01:38:53   people will say also for books they'd be like but but the world is so rich you

01:38:57   see hints of such a larger world that there could be other stories in this

01:39:00   world behind it like and what most people describe as an attractive quality

01:39:05   hinting at a larger world beyond the realm of the story right you describe as

01:39:11   confusion and that there is a larger world beyond the story that I don't know

01:39:15   to think about and you find that unsettling rather than enticing.

01:39:18   Yeah. Well, okay, I would say there's a mix of it. Like with some movies, like I wouldn't say that

01:39:23   I wouldn't say that like I only find it that way. But like I in this movie, I feel like there are

01:39:29   just questions that I have, which I can't come to understand. And it frustrates me, like, you know,

01:39:36   about the replicants and like, they seem to be like illegal, but yet there's a man that everybody

01:39:41   knows makes them. Like it's just that I have just these these hang-ups about this movie which I

01:39:47   struggle to get my head around. I think I can help you with some of those because they are they are

01:39:51   in the movie if you've seen it enough times or once and paid a lot of attention. The second,

01:39:56   so that's that's so that's one, one is voiceover. Yeah. And the second most important change and

01:40:00   by the way before we get into more of these details is that I recommended the final cut

01:40:04   just because it's the one I had seen the most recently. I don't know the difference between

01:40:08   between the final cut and the director's cut.

01:40:10   I tried to Google it to see, like,

01:40:11   what the significant differences are.

01:40:12   - There are not a lot of significant differences.

01:40:14   Ridley Scott was approved the director's cut,

01:40:18   but he actually was unhappy with some things,

01:40:20   and they finally budgeted for him to go in

01:40:21   and make some of the changes.

01:40:23   But they're pretty minor timing things.

01:40:25   - Cleaning up special effects.

01:40:26   - Yeah, and some ultra --

01:40:28   The unicorn dream is extended.

01:40:31   Pris pulls on his nose when she's attacking him,

01:40:34   which doesn't happen in the director's cut.

01:40:36   But it's not huge.

01:40:38   feel the need to put that in. It's so strange to me.

01:40:41   That's what I'm saying. And again, the only reason I recommend the Final Cut instead of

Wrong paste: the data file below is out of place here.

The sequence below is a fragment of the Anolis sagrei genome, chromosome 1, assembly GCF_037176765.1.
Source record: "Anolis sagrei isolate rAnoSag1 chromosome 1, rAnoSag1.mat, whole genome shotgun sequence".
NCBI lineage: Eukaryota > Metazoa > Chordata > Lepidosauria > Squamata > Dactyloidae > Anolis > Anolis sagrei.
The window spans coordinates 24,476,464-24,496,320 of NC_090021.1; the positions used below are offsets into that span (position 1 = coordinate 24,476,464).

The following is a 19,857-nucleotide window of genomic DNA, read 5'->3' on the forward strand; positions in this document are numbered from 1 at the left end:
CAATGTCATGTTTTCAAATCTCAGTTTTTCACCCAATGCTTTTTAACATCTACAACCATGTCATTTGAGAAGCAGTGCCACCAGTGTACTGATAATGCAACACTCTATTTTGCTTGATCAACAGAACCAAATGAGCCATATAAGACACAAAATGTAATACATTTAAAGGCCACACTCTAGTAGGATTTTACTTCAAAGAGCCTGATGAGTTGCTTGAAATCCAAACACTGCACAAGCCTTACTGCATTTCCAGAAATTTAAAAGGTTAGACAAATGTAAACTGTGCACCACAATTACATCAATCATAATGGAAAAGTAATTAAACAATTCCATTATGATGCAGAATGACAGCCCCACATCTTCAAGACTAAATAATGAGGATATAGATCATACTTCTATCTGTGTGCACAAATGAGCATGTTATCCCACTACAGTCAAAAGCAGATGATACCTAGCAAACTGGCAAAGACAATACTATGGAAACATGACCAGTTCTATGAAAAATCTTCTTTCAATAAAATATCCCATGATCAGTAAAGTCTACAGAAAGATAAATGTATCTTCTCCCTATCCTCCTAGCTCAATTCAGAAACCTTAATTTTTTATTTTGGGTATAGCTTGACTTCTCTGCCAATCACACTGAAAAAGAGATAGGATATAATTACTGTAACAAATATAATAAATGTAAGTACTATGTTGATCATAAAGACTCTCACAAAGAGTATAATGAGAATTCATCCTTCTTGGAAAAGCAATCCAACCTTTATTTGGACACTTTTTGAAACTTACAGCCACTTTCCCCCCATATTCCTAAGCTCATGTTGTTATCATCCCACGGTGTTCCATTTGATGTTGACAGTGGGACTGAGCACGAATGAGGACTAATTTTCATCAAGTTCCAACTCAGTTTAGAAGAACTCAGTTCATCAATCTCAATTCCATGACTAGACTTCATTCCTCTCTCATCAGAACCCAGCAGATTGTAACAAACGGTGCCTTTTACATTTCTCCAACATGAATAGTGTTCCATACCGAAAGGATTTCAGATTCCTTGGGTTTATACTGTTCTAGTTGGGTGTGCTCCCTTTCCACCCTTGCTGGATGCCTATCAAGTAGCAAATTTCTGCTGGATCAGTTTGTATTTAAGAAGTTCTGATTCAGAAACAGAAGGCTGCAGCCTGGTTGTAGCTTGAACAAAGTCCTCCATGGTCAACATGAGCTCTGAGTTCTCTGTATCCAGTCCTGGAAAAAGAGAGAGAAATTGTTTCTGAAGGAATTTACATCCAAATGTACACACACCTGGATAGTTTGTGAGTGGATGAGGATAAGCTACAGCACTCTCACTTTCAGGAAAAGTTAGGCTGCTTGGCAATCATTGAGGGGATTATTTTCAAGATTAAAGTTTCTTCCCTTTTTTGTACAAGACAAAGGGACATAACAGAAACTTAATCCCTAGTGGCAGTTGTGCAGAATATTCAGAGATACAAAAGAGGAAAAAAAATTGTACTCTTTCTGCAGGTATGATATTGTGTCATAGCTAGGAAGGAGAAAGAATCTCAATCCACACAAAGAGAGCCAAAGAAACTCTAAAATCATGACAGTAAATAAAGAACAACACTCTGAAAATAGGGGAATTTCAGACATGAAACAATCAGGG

01:40:44   a Director's Cut was just because I had seen it most recently and when I watched the Final

01:40:47   Cut...

01:40:48   It looks way better. It looks way better.

01:40:49   When I watched the Final Cut, my impression was I didn't notice any differences from the

01:40:54   Director's Cut upon watching the Final Cut and it looked really good. So that's my go-to

01:40:58   now, basically. But the second difference, the second difference, you have no voiceover

01:41:01   and the second difference is that the Final Cut and the Director Cut are unambiguous about

01:41:07   the fact that Deckard is a replicant. That is super important. It's not that it's a happy

01:41:11   ending or a sad ending, it's that the whole point of the movie, like it colors the whole

01:41:15   movie backwards and forwards, like the end of the Sixth Sense, right? That it ripples

01:41:18   backwards through the whole movie. It's a different movie when it is not clear that

01:41:23   Deckard is a replicant. I don't think it's even hinted at in a theatrical one. It's just

01:41:27   not like, that's a different movie. I like the movie where he's a replicant. That is

01:41:31   an entirely different movie. It colors the whole movie for me. It's not just like happy

01:41:35   ending versus sad ending. And so those two things, the voiceover, which I found cloying

01:41:39   and his performance really stilted and I think is totally unnecessary and takes away from

01:41:43   the things I like about the movie, and the fact that Deckard is a replicant. Those are

01:41:47   the two biggies for me.

01:41:48   So I definitely felt that more, but like I was wondering if I felt that way because I'd

01:41:53   found out afterwards, right, about how it's intended. Like what are the hints? Like, I

01:42:00   I mean, when I'm watching the movie, it feels that way, but I'm not sure what the specifics

01:42:06   are which make it clear that he is one.

01:42:08   I was going to say also as background here, Harrison Ford, I think, felt and feels that

01:42:15   Deckard is not a replicant.

01:42:17   The screenwriter wanted it to be an open question, but Ridley Scott prefers that Deckard is a

01:42:23   replicant so in making his version of the movie and his final cut, he's amped that part

01:42:29   I am not, I'm a dissenter on Deckard being a replicant. I think that one of the themes is

01:42:36   affinity with the replicants and whether they're human or not and whether they're sentient or not and what that means and the questioning

01:42:44   ourselves as the sort of viewpoint of Deckard and whether it matters and is he human or not? I think is part of, I

01:42:53   I really like the ambiguity of it, and so I'm not—I actually don't believe that it

01:42:58   is definitive, and I refuse to go down that route. I think it's an open question.

01:43:03   It's definitive, I feel like, in the director and final cut, but it's important, first of all,

01:43:07   it's important that the writer wanted it to be ambiguous, because that means, unlike Harrison

01:43:12   Ford, the writer put stuff in the movie in that direction, even in a theatrical cut, right? So

01:43:18   it's not like a retro, you know, like—what do you call it? —a retroactive continuity.